The rain let up and Brett Favre was winging it, just like he used to do in the days before cell phones could take pictures and voice mails weren’t so easy to keep.
Aging and inept one moment, he looked youthful and revived the next. Good enough to pick off a few more career milestones, even if he wasn’t quite good enough to lead the Minnesota Vikings to an improbable comeback win over the New York Jets.
His day began with a reported apology to his teammates. It ended like it has too many times for Favre, with an interception that sealed his team’s fate.
No need to apologize for that, because it comes as part of a package deal. With Favre, you get the highs along with the lows, and the only thing certain is that there will be some drama involved.
Usually that drama takes place on the field. The last few days it’s played out all over the Internet.
Roger Goodell’s investigators are hot on the trail, looking to find out if the evidence backs up allegations that Favre engaged in some highly inappropriate behavior with a woman employed by the Jets when he was the quarterback in New York two years ago. There’s a chance he could be fined, even suspended, if they are proven true.
It shouldn’t be terribly difficult to sort out the facts, even if the woman allegedly at the receiving end of Favre’s attention doesn’t cooperate. There are texts, there are voice mails, and there are pictures.
More importantly, there are ways to figure out if they actually came from Favre.
About the only thing that seems to be missing is a lot of outrage over the whole thing. Even Goodell didn’t seem particularly concerned when he said Monday that the league is trying to figure out what the facts are and “then we’ll determine what the next step is from there, if any.”
Maybe that’s because former Jets game host Jenn Sterger has not said one thing publicly about the alleged incidents since they happened two years ago. She didn’t complain to authorities or team executives and would still not be named if the website Deadspin hadn’t bought the voice mails and pictures from someone else and then run them without her permission.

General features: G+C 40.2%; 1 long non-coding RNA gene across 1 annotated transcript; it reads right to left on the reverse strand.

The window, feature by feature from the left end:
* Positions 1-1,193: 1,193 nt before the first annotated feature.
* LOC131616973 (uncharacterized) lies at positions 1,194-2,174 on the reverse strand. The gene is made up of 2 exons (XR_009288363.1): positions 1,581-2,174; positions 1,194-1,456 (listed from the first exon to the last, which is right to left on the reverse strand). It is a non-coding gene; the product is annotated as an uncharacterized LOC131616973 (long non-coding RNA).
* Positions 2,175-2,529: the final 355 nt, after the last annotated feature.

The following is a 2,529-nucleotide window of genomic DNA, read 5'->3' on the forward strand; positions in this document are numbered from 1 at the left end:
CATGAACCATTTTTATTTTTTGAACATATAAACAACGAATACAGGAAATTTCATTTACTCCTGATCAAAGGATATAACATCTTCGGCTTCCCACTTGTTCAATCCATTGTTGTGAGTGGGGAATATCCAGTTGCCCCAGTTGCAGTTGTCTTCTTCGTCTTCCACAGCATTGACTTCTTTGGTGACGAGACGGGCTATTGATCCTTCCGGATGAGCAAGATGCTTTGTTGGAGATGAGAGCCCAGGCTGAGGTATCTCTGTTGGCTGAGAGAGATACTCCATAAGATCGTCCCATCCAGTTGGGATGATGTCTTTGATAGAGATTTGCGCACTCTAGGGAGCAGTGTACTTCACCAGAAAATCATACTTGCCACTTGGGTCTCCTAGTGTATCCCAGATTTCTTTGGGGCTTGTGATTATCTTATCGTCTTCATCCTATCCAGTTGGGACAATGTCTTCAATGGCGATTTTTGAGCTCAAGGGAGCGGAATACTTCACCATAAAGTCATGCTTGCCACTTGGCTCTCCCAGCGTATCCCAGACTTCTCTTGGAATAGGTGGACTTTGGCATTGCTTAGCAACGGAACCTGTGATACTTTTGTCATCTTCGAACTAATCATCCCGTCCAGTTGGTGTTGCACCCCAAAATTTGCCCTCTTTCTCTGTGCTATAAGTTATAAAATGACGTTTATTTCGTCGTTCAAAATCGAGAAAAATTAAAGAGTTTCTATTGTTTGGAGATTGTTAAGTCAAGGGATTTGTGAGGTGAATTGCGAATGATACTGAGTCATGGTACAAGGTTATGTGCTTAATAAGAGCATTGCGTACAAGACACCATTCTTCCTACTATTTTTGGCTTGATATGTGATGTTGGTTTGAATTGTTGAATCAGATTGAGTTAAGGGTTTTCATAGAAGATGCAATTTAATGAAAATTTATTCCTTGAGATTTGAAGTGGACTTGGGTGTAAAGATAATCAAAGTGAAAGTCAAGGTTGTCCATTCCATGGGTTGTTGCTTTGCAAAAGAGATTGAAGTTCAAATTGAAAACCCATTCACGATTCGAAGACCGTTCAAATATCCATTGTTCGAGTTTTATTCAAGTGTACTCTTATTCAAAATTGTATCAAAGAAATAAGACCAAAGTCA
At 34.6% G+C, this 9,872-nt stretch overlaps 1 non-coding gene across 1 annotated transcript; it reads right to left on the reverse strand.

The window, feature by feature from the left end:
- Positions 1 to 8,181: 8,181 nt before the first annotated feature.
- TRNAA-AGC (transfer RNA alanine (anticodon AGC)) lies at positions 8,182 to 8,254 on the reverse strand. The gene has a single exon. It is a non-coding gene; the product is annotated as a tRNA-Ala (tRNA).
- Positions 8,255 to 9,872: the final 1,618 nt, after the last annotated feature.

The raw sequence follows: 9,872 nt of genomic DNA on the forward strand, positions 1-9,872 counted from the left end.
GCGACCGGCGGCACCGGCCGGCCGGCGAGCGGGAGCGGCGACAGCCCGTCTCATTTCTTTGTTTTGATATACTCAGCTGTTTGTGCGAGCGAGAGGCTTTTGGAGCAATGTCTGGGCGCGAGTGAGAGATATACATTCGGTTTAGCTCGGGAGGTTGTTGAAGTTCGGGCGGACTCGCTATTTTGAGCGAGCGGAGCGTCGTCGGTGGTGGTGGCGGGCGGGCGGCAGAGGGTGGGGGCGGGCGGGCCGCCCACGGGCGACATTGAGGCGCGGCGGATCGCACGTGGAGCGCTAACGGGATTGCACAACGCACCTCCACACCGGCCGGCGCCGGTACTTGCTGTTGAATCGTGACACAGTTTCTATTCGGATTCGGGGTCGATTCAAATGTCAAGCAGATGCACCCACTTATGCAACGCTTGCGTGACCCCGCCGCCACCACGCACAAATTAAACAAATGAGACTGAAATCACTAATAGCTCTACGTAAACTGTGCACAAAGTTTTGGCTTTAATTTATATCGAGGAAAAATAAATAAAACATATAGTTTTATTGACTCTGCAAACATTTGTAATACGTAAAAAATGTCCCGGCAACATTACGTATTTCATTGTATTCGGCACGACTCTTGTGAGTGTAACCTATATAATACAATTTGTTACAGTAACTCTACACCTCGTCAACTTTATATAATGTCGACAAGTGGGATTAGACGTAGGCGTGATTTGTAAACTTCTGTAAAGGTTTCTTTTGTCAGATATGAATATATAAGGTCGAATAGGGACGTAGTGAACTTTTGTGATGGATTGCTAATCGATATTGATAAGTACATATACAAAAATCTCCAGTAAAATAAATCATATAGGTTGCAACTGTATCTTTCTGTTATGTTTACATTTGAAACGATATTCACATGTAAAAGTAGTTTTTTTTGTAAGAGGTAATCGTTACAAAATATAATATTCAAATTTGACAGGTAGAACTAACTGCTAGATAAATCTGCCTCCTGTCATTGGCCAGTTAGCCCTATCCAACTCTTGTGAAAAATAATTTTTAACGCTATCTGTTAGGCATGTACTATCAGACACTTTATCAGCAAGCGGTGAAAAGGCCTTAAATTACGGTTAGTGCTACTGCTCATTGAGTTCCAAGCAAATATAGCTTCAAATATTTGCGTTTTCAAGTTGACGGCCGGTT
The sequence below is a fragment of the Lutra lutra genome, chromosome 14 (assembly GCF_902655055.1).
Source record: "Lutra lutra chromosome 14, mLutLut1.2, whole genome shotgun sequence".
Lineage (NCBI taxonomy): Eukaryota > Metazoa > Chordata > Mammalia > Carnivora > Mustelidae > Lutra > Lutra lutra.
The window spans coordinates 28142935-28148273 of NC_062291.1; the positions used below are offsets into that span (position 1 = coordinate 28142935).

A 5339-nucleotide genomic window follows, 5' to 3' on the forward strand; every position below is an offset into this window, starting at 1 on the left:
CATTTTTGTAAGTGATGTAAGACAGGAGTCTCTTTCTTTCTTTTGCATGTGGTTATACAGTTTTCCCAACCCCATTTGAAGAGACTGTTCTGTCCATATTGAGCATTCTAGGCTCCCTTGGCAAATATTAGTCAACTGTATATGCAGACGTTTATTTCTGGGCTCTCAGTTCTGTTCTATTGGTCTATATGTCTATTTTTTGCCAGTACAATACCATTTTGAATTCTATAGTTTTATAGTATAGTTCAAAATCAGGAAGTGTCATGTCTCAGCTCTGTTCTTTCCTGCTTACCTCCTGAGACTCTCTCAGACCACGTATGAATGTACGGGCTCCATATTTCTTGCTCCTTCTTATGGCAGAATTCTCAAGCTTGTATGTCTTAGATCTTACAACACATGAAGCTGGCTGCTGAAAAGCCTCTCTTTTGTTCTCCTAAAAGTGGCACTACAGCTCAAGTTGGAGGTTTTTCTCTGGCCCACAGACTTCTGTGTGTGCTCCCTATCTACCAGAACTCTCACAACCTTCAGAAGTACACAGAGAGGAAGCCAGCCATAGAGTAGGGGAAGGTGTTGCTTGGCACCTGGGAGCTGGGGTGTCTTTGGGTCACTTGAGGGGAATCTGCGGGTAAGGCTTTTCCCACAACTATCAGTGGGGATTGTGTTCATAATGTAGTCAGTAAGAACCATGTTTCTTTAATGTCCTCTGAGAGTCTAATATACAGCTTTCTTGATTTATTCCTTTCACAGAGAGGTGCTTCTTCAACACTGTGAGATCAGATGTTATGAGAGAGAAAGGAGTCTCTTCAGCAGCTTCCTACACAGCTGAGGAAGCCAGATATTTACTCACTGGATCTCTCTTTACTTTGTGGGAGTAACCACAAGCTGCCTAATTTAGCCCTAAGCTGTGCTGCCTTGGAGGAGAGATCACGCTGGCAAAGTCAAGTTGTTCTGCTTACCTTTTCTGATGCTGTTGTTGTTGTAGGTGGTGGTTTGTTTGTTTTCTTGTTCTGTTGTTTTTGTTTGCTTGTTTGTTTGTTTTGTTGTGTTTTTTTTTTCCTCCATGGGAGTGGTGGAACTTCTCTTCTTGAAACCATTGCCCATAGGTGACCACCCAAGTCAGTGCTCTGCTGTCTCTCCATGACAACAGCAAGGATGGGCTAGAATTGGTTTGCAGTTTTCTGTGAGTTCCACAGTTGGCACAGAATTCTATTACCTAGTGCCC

Or maybe it’s because it’s just as hard for Goodell as it is most football fans to imagine the only grandfather behind center in the NFL being capable of doing something no grandfather should ever do.
Favre wasn’t talking about it after the game, though he was given ample opportunity once again to deny leaving suggestive voice mails and sending obscene photos to Sterger. Asked at one point if he was embarrassed by the allegations, he deflected the question.
“I’m embarrassed we lost this football game,” Favre said.
Truth is, Favre should be more than embarrassed if the voice mails and pictures are really his. Embarrassed that he sent them, and embarrassed that he wasn’t smart enough to realize that in today’s new world of communication, nothing can ever remain truly private.
Tiger Woods found that out when texts sent to one of his mistresses started his troubles, and a voice mail asking her to erase his number compounded them. It wasn’t long before the voice mail was posted on a website, there for everyone to listen in on the drama of what he thought was his private life.
Worse yet is the attention being paid to members of Duke’s lacrosse team lately for all the wrong reasons. A recent Duke graduate with way too much time on her hands decided that instead of telling her close friends about her sex life with some of the players, she would create a 42-slide PowerPoint presentation to really impress them.
It’s funny stuff, with a list of 13 men and her colorful appraisal of their sexual abilities, complete with a bar graph ranking. The three friends she e-mailed it to probably got some good laughs before they passed it along to others and it quickly became an Internet sensation.
But it certainly wasn’t funny to the athletes she bedded. Not when their most personal attributes were posted for everyone to enjoy.
No one’s laughing about Favre’s predicament either. Certainly not Goodell, who could conceivably face the unpleasant task of punishing his league’s most beloved player for personal conduct policy violations should it come to that.
It may not, because Sterger has not made herself available to NFL investigators yet, and seems reluctant to be drawn into the controversy. She’s kept quiet for two years, and there’s no reason to think she’s going to start talking now.
If this had happened in Favre’s younger days as a quarterback, that would have sealed the deal. There would be no incriminating cell phone pictures, and most likely no voice mails.
But there are pictures, and there are voice mails. They’ll be online for a lot longer than Favre will play quarterback in the NFL, just a click away for everyone to enjoy.
Goodell might be wise to decide that’s enough punishment all by itself.
Tim Dahlberg is a national sports columnist for The Associated Press. Write to him at tdahlberg(at)ap.org